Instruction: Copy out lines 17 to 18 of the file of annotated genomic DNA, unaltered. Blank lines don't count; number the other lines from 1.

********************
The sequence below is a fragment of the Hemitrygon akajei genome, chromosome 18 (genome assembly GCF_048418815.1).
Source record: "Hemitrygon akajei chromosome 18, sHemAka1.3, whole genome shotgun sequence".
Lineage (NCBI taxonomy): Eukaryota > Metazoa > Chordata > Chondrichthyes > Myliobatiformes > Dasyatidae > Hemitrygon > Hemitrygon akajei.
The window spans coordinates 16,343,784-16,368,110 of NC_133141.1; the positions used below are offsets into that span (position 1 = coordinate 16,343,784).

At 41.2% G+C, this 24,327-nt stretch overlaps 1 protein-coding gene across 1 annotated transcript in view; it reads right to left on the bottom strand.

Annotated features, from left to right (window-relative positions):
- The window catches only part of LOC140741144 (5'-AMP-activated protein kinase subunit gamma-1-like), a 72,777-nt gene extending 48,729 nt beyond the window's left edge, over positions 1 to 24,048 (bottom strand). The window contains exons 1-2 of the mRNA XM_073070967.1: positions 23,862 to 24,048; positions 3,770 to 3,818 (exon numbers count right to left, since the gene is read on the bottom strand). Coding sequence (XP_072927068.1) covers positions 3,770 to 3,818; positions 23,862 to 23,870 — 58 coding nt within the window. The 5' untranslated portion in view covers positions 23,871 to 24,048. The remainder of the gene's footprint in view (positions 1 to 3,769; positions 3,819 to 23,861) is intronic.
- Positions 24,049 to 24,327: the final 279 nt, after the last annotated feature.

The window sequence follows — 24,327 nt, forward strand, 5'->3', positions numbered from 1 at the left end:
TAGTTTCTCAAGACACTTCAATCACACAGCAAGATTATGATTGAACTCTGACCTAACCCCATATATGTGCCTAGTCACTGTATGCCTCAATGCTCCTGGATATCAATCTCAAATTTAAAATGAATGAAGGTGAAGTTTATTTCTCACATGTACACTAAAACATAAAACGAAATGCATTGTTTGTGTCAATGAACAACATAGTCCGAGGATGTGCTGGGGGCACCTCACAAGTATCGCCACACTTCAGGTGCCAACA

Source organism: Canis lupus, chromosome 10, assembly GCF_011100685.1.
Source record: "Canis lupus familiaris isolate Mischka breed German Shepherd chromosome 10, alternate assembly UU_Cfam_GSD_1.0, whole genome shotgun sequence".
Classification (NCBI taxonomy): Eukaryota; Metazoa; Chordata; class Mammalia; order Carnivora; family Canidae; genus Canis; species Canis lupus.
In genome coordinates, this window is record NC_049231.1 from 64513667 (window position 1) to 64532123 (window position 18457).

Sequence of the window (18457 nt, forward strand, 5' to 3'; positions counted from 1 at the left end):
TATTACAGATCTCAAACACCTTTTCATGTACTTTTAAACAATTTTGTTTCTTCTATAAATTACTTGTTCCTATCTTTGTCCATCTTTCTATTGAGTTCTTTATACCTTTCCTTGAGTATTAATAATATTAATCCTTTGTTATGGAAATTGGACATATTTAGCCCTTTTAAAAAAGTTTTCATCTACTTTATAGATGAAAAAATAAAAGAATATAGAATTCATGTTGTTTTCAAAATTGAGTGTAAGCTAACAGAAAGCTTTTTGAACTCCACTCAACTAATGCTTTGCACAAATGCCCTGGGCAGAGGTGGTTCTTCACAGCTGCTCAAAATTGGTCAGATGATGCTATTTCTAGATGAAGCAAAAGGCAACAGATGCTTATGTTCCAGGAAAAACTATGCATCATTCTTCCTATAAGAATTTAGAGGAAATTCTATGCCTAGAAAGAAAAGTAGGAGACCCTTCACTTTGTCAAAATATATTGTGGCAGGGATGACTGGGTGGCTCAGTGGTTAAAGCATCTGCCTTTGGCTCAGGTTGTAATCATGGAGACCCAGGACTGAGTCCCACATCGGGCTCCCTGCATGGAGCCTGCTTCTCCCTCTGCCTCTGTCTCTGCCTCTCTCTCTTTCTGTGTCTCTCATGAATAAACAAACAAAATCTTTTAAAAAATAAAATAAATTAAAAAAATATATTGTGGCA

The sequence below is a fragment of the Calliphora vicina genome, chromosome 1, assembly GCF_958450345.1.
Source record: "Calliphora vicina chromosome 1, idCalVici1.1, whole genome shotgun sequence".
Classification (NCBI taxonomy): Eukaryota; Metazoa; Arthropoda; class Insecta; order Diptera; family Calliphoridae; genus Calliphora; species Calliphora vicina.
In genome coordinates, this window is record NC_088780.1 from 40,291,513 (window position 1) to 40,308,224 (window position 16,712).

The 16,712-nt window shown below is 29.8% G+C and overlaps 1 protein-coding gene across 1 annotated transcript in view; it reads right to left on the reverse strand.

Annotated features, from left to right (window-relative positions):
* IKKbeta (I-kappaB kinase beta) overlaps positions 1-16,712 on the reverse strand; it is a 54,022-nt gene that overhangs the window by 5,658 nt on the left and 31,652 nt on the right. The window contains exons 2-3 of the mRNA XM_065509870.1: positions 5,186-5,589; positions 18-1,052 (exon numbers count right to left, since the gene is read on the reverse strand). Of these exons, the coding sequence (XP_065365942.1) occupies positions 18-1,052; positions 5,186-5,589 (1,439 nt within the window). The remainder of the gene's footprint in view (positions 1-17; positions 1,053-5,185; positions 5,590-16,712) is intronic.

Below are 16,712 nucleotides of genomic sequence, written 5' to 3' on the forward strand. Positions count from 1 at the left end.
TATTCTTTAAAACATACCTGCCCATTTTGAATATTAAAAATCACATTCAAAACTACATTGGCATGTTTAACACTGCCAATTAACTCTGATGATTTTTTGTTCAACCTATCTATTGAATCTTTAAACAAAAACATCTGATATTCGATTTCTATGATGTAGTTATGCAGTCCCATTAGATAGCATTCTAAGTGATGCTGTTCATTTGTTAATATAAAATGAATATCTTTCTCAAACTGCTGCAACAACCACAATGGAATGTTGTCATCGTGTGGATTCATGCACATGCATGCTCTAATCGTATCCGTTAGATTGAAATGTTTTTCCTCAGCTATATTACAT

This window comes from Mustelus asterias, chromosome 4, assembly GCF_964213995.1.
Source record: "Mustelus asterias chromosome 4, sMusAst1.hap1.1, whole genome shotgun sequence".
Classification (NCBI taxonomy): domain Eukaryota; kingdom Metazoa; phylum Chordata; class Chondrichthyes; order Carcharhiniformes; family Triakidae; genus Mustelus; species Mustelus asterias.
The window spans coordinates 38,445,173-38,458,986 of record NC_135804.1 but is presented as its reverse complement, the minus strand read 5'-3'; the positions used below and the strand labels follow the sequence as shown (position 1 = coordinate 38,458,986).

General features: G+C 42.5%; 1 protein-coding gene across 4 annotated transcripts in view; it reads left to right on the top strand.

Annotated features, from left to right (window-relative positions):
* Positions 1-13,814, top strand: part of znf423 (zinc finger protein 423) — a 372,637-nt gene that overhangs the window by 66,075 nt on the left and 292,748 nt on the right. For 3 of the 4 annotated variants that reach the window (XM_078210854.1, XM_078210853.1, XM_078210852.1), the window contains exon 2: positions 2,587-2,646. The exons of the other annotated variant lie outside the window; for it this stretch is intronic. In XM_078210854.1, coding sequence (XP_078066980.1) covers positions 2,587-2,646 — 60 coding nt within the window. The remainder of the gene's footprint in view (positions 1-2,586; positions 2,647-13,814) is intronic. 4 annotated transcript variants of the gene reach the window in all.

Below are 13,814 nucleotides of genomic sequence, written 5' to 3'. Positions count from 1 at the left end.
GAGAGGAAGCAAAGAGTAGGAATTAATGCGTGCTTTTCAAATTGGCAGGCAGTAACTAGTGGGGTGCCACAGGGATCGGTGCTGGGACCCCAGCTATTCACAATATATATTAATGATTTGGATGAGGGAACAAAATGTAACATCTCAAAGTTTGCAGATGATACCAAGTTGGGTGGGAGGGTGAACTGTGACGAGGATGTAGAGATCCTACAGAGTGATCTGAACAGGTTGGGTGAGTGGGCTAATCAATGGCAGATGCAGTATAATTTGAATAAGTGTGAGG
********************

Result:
The sequence below is a fragment of the Calliphora vicina genome, chromosome 1, assembly GCF_958450345.1.
Source record: "Calliphora vicina chromosome 1, idCalVici1.1, whole genome shotgun sequence".